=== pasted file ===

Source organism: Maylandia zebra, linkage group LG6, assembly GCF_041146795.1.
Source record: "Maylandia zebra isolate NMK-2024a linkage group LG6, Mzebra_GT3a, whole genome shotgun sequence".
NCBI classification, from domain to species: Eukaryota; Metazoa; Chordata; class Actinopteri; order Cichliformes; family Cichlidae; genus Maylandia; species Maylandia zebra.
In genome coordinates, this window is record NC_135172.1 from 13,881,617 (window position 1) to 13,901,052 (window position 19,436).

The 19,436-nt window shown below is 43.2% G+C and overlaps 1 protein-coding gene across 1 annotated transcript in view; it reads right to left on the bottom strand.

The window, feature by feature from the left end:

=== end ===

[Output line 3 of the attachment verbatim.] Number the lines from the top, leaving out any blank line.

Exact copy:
NCBI classification, from domain to species: Eukaryota; Metazoa; Chordata; class Actinopteri; order Cichliformes; family Cichlidae; genus Maylandia; species Maylandia zebra.